This article will cover the basics of Magical Drop gameplay, with more specific topics covered in separate pages.
Note that the precise mechanics of many of Magical Drop's gameplay systems are not documented (or are only documented via the strategy guides for the Super Famicom versions of Magical Drop and Magical Drop II), and thus gameplay information presented on this wiki may be subject to change as new findings are discovered.
Magical Drop is typically played on a 7x12 field, though certain modes and ports alter these measurements. Round puzzle pieces (named inconsistently throughout the series' history, but referred to as Balloons for the purposes of this wiki) enter through the top of the player's field; the player is eliminated when a Balloon is pushed or dropped below the bottom of their field.
The player controls a Pierrot that resides at the bottom of the field. The clown is capable of grabbing and throwing Balloons directly above them, and can grab multiple balloons so long as they are of the same color. (Though the exact behavior of grabbing differs between games; see the game-specific sections below.) Players clear Balloons by matching three of the same color vertically. Clearing a set of Balloons will also clear any pieces of the same color that touch them. Clearing multiple sets of Balloons in quick succession is called Chaining, which will result in Balloons being forcibly pushed into the opponent's field.
In order to prevent competitive matches from going too long, there is a second win condition named Quota. The game keeps track of the number of Balloons that each player needs to clear to reach Quota. When one player's count reaches 0, the round is automatically awarded to them.
Before starting a match, players are asked to select a character. Character selection does influence gameplay, but the extent of which it does varies by game.
Notable game-specific differencesEdit
Below is a brief overview of the differences between games that influence the basic flow of play.
In the first Magical Drop, Normal Balloons and "Special Balloons" are considered separate pieces for matching and grabbing purposes, even if they share the same color. This makes the first Magical Drop the only game in which three Special Balloons are required to trigger the Special Balloons' secondary effect of clearing all pieces of the same color.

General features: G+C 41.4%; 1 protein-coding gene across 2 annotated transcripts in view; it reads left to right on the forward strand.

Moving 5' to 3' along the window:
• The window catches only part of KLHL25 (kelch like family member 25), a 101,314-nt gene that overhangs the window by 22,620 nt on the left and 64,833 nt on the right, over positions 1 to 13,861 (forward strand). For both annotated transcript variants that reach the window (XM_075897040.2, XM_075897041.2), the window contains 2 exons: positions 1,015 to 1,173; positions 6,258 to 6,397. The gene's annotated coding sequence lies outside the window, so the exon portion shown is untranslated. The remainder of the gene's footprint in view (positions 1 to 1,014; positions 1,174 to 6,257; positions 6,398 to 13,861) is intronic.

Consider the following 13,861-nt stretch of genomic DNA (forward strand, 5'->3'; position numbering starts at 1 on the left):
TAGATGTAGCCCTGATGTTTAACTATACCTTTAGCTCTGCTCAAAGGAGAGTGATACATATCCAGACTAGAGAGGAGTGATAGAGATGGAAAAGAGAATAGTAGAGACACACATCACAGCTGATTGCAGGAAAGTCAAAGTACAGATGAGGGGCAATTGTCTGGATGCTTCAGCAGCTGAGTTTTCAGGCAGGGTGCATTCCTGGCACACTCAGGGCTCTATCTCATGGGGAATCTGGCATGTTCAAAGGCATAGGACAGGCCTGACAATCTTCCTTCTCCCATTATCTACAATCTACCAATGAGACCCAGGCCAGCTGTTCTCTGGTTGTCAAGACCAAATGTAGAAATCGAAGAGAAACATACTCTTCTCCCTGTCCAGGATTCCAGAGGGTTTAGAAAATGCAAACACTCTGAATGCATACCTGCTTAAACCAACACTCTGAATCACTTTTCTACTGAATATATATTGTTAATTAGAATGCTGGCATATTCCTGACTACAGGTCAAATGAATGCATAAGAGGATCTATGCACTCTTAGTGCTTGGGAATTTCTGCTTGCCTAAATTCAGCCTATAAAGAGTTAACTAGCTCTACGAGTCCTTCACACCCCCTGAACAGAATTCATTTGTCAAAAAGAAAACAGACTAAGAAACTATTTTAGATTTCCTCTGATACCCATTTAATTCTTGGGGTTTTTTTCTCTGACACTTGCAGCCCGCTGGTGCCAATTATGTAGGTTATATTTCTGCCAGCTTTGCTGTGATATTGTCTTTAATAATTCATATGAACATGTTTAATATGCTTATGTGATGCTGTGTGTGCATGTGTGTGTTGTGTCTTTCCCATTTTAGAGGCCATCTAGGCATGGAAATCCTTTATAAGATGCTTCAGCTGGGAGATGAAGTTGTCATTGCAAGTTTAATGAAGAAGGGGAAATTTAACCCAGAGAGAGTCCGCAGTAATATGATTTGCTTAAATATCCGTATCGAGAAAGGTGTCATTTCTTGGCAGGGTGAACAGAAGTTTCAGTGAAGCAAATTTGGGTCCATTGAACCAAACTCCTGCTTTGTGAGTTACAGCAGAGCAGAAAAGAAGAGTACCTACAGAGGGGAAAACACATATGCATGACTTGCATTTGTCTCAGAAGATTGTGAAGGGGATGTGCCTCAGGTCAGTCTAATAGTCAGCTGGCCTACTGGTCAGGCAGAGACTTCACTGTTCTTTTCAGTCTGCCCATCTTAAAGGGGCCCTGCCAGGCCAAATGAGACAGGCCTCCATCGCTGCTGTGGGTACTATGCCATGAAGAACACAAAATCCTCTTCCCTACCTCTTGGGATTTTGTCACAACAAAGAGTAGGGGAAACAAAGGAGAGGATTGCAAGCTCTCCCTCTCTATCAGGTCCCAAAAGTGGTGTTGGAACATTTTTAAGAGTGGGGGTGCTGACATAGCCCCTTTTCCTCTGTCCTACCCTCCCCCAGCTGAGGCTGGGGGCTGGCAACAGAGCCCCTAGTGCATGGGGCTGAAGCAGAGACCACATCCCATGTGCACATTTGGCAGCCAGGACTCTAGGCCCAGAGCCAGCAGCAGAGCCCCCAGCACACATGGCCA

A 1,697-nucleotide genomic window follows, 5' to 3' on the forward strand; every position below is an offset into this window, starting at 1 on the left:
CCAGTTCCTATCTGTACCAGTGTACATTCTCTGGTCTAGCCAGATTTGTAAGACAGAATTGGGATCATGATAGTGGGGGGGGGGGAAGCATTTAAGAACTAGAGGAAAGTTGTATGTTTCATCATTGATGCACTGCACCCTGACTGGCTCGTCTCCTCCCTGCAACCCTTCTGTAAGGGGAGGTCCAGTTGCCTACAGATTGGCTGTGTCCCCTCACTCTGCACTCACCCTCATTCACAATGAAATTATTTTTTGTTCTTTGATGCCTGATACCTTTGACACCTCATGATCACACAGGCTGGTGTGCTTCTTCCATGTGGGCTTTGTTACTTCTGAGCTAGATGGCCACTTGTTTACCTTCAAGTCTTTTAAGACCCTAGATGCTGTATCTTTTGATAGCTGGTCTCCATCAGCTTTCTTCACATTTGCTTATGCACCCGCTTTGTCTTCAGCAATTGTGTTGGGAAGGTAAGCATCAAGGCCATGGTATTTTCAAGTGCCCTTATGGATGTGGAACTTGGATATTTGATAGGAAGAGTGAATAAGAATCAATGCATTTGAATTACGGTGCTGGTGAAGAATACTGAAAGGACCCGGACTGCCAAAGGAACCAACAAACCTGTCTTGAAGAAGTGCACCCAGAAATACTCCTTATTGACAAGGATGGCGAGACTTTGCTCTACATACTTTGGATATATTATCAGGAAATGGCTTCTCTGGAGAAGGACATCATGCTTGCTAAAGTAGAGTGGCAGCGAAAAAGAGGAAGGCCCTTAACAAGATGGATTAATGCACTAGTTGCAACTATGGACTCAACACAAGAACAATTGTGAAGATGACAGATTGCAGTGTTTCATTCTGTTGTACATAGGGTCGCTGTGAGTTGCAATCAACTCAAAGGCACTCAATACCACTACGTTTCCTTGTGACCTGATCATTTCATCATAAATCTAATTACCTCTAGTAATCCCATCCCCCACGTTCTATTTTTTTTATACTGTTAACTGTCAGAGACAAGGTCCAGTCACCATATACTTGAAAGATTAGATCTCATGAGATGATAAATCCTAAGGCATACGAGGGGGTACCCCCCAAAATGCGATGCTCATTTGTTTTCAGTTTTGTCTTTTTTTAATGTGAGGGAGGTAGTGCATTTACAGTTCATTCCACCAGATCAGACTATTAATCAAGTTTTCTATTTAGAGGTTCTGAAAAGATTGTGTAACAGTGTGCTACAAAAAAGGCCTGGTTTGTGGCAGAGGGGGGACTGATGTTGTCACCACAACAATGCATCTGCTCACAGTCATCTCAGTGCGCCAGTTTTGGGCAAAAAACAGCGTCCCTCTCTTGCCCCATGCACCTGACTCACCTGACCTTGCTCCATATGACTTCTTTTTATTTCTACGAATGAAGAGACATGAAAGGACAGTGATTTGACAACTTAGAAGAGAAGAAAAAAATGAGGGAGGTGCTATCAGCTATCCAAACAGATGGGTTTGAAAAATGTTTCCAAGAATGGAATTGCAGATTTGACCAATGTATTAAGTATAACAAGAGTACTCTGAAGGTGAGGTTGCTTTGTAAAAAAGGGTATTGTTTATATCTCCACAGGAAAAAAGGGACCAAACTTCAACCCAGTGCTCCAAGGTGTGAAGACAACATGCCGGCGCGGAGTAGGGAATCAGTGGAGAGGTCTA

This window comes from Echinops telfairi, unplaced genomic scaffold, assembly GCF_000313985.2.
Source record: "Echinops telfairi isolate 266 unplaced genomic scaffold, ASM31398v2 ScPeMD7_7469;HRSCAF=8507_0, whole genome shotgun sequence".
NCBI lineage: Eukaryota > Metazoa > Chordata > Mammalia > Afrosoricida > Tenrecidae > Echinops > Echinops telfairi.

Each character is assigned 1-2 Special Balloon colors, and lines that they force into the opponent's field are dropped in a specific color arrangement.
Magical Drop IIEdit
In Magical Drop II, Normal and Special Balloons of the same color are considered identical pieces for matching purposes, but not for grabbing purposes. This means that only a single Special Balloon is required to eliminate all Balloons of a specific color, but the player's clown still cannot grab a Special Balloon if they are holding any Normal Balloons.
Like the first game, each character is assigned 1-2 Special Balloon colors and lines that they force into the opponent's field are dropped in a specific color arrangement.
Magical Drop IIIEdit
- Note: Japanese Magical Drop player maruta (Twitter handle @billerondin) has created an in-depth video covering the internal mechanics of Magical Drop III, which will be covered in its own article at a later date. For now, the video can be seen (in Japanese) here.
Magical Drop III finally allows the player to both match and grab Normal and Special Balloons of the same color. III also introduces a third button that allows the player to willingly drop lines into their field to assist in making chains. Rows that are sent to the opponent's field due to the player's chains are now pushed into the field unevenly, with the pattern varying based on character. These changes, along with slightly more chain leniency, combine to make a game that invites more continuous action than its predecessors.
Each character still seems to have a limited number of Special Balloon types/colors at their disposal, as in the first two games. Additionally, each character appears to have slightly different "scoring thresholds" for sending lines to the opponent. However, character-specific color arrangements, if they exist in III, only seem to be used in a limited fashion.
Magical Drop FEdit
Magical Drop F introduces Items. Each item has an effect that assists the player, the drawback being that it locks the player's ability to send attacks to the opponent until the player performs a certain number of clears. Items are, for the most part, character-specific; however, some modes allow the player to use multiple items. Aside from items, there does not appear to be any character-specific traits.
Like the Super Famicom Magical Drop games, F uses six columns instead of seven.
Magical Drop VEdit
Magical Drop V adds a new game style, Ghostlop, which plays radically different from Magical Drop. Otherwise, gameplay is similar to Magical Drop III, the main differences being that there are no character-specific Special Balloons, drop patterns are more complex (albeit occasionally counterproductive), and the game generally requires larger chains to match the attack levels seen in III.